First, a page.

Lewis Hamilton F1 race-winning McLaren for sale in auction first


For the first time, one of Lewis Hamilton's Formula 1 cars — a 2010 race-winning McLaren — is being auctioned. How far could the bidding war go? asks Andrew Frankel

Lewis Hamilton McLaren MP4-25 for auction front tq

Lewis Hamilton's 2010 race-winning car has a guide price of $5-7million

Motorsport Images via RM Sotheby's

Formula 1 teams really don’t like selling off their cars. I can remember once being shown around a Williams warehouse stacked to the rafters with old F1 cars, some 20 years older or more. Why not move them on I asked. Because, I was told, they don’t want them falling into the wrong hands and revealing hidden technologies that might, even decades later, be of use to a rival team.

I think there’s another reason too. I don’t think it does the mystique of a Formula 1 team any good to have its old soldiers running around in public. And what if they’re not properly maintained and look shabby? What if someone gets one running and then hurts themself in it? What if it’s perfectly prepared for racing but still just crawls around at the back because its wealthy owner isn’t a very good driver? Rightly or wrongly, none of it reflects well on the brand. So the cars stay on their racks.

Usually. Just occasionally however one or two slip their bonds and find their way out of captivity. This can happen for a number of reasons, but it’s almost always done extremely quietly, absolutely in private and sometimes with terms attached dictating how the car can be used. The chance of a modern, race-winning Formula 1 car coming to auction is rare indeed.

How rare? Well Lewis Hamilton is in his 15th season of Formula 1 and not once in that time has any of the dozens of cars he’s driven come onto the market, be it a race-winning chassis or not.

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Until now. On the Saturday of the British Grand Prix weekend, just before the inaugural Sprint Qualifying Race, a McLaren-Mercedes MP4-25 will be sold as a one lot auction by RM Sotheby’s. What’s more the soundtrack to the auction will be provided live by the 2.4-litre, 800bhp V8 engine at 18,000rpm as the car is hurled around Silverstone by some presumably extremely trusted McLaren driver. My understanding is that the vendor is not McLaren but an individual who acquired the car some time ago. And this car, the first MP25 chassis, is a genuine race winner too, taking Lewis to victory in the 2010 Turkish Grand Prix.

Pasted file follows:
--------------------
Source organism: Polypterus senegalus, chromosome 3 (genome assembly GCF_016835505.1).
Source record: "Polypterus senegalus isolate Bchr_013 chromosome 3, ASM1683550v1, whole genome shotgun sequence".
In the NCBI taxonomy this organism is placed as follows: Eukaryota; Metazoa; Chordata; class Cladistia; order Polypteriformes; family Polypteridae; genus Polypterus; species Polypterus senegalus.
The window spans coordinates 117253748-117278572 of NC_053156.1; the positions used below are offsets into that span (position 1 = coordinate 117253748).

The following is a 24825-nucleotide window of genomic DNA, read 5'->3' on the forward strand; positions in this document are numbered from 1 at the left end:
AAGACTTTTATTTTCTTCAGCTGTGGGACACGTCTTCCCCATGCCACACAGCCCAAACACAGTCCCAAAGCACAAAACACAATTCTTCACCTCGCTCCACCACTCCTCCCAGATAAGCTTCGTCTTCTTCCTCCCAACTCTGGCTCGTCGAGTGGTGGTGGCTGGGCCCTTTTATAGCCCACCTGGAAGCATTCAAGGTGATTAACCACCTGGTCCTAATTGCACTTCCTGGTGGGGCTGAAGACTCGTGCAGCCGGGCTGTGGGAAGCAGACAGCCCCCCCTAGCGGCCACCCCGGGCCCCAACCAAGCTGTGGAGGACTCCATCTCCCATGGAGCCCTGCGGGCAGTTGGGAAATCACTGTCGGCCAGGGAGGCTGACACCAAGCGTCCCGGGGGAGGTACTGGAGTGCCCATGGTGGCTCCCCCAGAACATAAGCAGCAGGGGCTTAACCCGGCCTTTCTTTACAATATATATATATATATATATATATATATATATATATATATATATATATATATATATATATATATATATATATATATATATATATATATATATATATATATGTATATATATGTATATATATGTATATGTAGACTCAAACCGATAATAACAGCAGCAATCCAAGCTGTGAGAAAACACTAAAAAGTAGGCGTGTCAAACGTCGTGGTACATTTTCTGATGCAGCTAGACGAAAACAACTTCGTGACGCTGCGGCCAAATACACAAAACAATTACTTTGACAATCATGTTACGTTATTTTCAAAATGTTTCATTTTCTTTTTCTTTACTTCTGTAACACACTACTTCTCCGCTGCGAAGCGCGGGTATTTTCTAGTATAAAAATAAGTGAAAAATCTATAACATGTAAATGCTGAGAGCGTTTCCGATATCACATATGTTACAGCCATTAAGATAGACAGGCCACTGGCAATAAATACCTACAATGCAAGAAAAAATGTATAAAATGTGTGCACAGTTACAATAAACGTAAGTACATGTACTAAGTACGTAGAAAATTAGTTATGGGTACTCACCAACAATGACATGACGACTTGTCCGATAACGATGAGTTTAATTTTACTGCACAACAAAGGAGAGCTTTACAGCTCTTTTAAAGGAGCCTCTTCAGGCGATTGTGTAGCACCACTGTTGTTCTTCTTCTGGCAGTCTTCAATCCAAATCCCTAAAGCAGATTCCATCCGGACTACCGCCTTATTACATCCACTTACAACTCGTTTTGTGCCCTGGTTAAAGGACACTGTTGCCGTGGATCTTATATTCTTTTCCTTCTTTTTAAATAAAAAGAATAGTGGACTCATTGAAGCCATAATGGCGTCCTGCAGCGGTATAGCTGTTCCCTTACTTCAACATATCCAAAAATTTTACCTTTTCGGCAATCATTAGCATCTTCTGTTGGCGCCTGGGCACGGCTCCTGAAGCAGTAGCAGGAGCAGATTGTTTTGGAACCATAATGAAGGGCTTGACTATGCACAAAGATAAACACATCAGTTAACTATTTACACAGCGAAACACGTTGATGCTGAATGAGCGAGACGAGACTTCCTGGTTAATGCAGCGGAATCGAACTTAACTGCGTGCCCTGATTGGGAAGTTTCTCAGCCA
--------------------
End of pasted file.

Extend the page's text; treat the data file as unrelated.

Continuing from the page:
The Paddy Lowe and Tim Goss designed MP4-25 was also the first McLaren of the era designed independently of Mercedes-Benz, as following the latter’s purchase of Brawn GP, McLaren had been demoted to the role of customer team. But it was still a successful car, successful in terms the modern McLaren would simply love to have today. Jenson Button took its first wins in Australia and China which Lewis followed with back to back victories in Turkey and Canada with a final win at Spa. It was enough to keep the Constructors Title alive until the very last race of the season, scoring 454 points to Red Bull’s 498.

So how much is a car such as this likely to fetch? I think it is almost impossible to say. In a market where supply is one and demand unknown almost anything could happen. If there’s only one bidder it could fail to meet its reserve, but if two wealthy private individuals get into a bidding war and neither wishes to back down, who knows how far it could go?

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My every understanding of people in that financial bracket is not that they buy things because they are expensive per se, but that they are things other equally wealthy individuals cannot have for any amount of money. And as this is the only Lewis GP winner to come up for sale in a decade and a half, who knows how long it might be before they are afforded another such opportunity again? But, for what it may be worth, RM Sotheby’s have issued a guide of between $5-7 million (£3.5-4.9 million) which sounds like plenty, but is small beer indeed compared to the $48,405,000 someone paid for a Ferrari 250 GTO at RM’s Monterey sale in 2018.

As for the live show, I think it is a brilliant idea to have the car screaming around the track as the auction takes place, it will certainly add to the atmosphere in the room and heighten the sense of anticipation. But it is also a brave one. Certainly the staff of RM Sotheby’s and McLaren will stay missile-locked on the sound of that engine, waiting for any tell-tale stutter – or worse – in its voice. They will be barely able to breathe. But I know the car will have been prepared to within an inch of its life by McLaren itself, so I expect RM’s audacity will be rewarded.